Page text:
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The CTC Wings (Cadets) Thread - Part 2.

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The CTC Wings (Cadets) Thread - Part 2.

Old 16th Sep 2011, 18:30
  #3841 (permalink)  
Join Date: May 2006
Location: London
Posts: 21
Just to provide a bit of balance to the doom and gloom merchants out there, and whilst not providing any inducement to blow 85k+ that people haven't got, I would say that CTC is still a reasonable proposition as a way to get into the airlines - without kicking off a debate on integrated vs modular or anything like that, I would say that for the moment it is considerably easier to get into a well paid jet job through CTC or Oxford than self improving at the moment - it does cost a lot more, but if you weigh the initial outlay against the improved earning potential (even on flexicrew - crummy for 8 months then pretty darned reasonable cash after that) compared to a few years of good experience/average pay doing other flying it probably all works out fairly even in the end.

The ctc holdpool still has people swimming about in it at present, but the queue is now much shorter than at it's peak. Word has it that the FO requirement at easyjet for 2012 is again going to be about 300, and though nowadays this is filled by a mix of parc and ctc, and the imminent recruitment of experienced FOs, that still offers opportunities for a lot of people, and movement to the majors (even captains at Ezy are moving across to the bottom of the BA seniority list) will most likely mean that this will continue into following years too. On top of this, I believe that less people are being squeezed through the fATPL sausage factory these days on account of the tougher access to cash, so the future availability (12-18 months from now) of cadets for placement is likely to be somewhat reduced.

Hopefully turboprop guys will soon start to get sucked up into jet jobs - this will reduce vacancies for cadets perhaps, but then again those Dash-8s aren't going to fly themselves either...

Having said all that, it's still a lot of money to scrape together, and the prospect of years of hefty loan repayments isn't all that appealing....and though there is an element of a money back guarantee at ctc and oxford, there is no certainty about making it on to the line as a shiny new FO until that final line check is signed off in your training file....
greenfreddie is offline  
Old 20th Sep 2011, 01:03
  #3842 (permalink)  
Join Date: Sep 2011
Location: London
Posts: 11
I have been through the CTC Integrated system and the Flexicrew system.

I will withhold any opinions about the way in which a person may fund their training. Enough opinions have been expressed and if a person gets money from one place or the other, that's their business. Those with privileges invariably use them, those without have to do something else, and flying is expensive. That's life.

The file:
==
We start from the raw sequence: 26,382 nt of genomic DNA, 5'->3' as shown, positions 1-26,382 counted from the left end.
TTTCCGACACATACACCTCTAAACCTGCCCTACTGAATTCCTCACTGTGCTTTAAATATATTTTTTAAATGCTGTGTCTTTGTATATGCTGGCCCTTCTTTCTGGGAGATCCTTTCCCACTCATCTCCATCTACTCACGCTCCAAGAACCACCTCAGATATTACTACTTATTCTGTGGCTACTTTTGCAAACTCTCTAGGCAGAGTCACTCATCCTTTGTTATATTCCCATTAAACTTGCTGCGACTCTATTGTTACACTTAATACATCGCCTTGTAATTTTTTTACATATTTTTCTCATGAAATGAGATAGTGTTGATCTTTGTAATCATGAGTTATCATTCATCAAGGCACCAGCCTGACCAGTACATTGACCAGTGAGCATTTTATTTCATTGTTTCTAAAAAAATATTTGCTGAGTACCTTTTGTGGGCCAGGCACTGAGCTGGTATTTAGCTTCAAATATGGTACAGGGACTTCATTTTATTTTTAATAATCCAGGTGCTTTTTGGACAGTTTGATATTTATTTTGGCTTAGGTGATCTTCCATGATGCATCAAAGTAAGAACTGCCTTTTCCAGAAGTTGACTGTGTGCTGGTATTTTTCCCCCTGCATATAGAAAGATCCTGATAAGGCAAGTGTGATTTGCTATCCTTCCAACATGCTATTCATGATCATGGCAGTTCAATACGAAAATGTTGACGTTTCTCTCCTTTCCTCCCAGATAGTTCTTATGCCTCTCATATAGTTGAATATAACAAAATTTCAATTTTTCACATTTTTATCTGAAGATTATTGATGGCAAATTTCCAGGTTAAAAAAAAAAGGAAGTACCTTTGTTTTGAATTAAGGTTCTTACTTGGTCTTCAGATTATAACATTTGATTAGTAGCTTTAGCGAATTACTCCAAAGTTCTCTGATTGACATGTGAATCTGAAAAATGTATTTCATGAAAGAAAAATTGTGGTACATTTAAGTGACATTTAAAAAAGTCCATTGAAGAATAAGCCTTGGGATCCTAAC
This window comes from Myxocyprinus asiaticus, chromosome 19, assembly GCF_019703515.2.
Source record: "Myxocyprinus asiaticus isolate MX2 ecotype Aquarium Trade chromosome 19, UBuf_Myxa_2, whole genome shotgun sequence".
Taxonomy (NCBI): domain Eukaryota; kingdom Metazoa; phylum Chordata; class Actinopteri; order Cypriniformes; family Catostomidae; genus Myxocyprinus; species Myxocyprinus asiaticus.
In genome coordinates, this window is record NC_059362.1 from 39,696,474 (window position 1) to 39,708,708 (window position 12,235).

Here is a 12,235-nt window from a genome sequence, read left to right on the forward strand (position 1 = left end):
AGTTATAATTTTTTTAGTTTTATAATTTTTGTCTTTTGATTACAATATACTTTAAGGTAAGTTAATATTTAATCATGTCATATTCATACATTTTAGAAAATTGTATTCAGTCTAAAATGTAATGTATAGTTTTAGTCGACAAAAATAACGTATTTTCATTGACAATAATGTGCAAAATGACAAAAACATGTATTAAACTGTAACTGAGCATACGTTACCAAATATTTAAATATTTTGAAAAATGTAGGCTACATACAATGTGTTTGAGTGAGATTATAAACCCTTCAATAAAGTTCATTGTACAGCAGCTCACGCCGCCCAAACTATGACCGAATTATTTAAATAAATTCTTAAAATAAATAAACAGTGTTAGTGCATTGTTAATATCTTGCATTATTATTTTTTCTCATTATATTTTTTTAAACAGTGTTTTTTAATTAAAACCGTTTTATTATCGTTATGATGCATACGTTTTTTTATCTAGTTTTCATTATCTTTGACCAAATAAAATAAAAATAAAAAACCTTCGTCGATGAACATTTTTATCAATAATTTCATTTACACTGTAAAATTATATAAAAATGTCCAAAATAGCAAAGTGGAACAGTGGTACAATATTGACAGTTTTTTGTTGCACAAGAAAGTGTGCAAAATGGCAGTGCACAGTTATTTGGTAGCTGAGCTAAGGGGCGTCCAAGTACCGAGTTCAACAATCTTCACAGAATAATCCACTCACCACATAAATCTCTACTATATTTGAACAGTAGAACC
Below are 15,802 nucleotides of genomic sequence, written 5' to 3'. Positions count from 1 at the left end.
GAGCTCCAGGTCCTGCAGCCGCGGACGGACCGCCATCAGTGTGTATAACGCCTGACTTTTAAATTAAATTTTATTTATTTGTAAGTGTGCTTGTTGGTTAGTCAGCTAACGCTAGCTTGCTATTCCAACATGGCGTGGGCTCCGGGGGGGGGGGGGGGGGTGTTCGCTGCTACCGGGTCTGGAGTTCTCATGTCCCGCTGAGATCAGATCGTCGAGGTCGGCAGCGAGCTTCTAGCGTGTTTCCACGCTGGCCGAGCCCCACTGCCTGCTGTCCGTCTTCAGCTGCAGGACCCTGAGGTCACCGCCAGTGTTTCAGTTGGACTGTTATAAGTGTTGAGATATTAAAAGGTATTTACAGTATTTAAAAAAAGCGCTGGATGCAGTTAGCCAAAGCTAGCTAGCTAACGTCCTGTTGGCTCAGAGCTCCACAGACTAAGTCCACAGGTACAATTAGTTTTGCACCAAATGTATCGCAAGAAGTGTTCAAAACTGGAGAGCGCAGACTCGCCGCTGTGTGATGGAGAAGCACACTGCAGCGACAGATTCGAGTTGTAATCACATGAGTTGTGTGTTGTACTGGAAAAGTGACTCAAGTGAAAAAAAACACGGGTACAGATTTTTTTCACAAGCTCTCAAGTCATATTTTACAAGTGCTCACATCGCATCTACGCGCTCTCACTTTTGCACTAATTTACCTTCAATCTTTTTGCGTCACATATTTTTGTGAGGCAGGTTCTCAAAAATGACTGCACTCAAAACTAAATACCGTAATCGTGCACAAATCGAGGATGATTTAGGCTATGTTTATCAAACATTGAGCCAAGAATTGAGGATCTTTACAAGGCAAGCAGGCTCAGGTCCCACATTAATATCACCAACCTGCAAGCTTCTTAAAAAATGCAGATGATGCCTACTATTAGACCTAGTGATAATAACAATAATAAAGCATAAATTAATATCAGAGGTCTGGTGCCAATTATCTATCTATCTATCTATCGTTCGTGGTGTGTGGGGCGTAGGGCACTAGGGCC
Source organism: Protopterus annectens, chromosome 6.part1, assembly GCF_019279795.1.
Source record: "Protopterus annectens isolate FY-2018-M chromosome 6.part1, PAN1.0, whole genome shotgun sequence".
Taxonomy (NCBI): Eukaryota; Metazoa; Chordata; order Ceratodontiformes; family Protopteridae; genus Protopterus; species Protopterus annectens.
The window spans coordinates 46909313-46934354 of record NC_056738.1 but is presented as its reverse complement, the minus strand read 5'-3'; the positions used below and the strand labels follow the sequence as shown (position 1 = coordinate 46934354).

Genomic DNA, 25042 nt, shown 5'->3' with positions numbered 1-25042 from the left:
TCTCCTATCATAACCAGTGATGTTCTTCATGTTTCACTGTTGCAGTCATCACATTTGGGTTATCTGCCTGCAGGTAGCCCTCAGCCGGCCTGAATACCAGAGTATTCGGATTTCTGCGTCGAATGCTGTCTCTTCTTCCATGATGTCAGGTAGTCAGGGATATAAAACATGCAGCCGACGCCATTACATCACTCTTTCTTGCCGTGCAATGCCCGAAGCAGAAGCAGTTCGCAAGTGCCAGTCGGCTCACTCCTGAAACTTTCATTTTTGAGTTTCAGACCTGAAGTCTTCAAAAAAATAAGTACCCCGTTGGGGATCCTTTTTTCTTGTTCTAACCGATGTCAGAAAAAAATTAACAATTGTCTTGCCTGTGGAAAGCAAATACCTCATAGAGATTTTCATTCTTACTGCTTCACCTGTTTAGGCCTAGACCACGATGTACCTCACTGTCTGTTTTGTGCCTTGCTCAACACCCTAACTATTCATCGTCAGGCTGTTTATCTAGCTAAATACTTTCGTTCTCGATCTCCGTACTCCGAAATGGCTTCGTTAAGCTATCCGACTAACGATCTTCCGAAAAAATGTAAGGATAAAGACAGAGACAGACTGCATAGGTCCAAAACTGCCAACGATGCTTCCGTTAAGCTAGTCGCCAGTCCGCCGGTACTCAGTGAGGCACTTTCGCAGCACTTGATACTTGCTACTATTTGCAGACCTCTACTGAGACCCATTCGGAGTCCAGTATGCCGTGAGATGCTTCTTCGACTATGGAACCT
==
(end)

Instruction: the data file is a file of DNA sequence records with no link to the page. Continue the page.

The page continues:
In hindsight, what Donald Rumsfeld once said about AfPaq, "There are known knowns, known unknowns and unknown unknowns" (to paraphrase) is relevant when starting training with CTC and, probably, any other FTO.

It's possible to get a reasonable amount of base information from places like this and any contacts you have in the industry. Flying is a pretty small world and I was surprised about who I came into contact with once I started training, and there are plenty of people going into training after their mates, so if you have sources of reasonable, informed opinion in the aviation industry, talk to them and listen to everything they say, then try to take a balanced view. There are always the hardened cynics, the realists, the optimists, the people who don't know anything else, the people who don't want to know anything else, and plenty of people with a vested interest (usually the FTOs and the airlines). Naturally, information will conflict and be skewed by the party's direct experience of the route they went down. You have to use your own judgement when listening to opinion.

If you are excited at the prospect of being a pilot and pass whatever selection you go through, put the brakes on. FTOs will try to get you signed up and on a course as fast as possible. This is not in your interests, whatsoever, in my experience. Pass selection, then defer as long as you can to earn as much money as you can, get your affairs in order and take legal advice before starting the course.

As others have said, have a plan B. Hope for the best, plan for the worst.

Critically, you need to look at the contracts in detail, and pass them to a lawyer for an opinion. This, no doubt, will cost something. Why do this? Well, because it's highly likely that in your excitement and desperation to get into flight school, you'll barely stop to consider the actual meaning and potential implications of the multiple clauses in the contracts, and just as important, the scope of the contracts. Forewarned is forearmed and it's an insurance policy.

CTC provided initially 2 contracts. The first was for foundation training. The second for basic training. Foundation was to NZ PPL. Basic was to CPL/ME/IR. What they considered to be "Advanced Training" was Airline Qualification Course (AQC) which comprises multi-pilot CRM training on a jet (73 or 320). That was covered by another contract, only released a matter of 2 weeks or less before starting on the AQC. Type Rating was another separate contract. Flexicrew was another separate contract. All carefully released very close to when you were going to start the course, limiting one's ability to do anything with the contract. This compartmentalisation of contracts works only in the FTOs favour. It means that no matter what is said to you about the future, you can bank on nothing except what is covered in the currently relevant contract(s).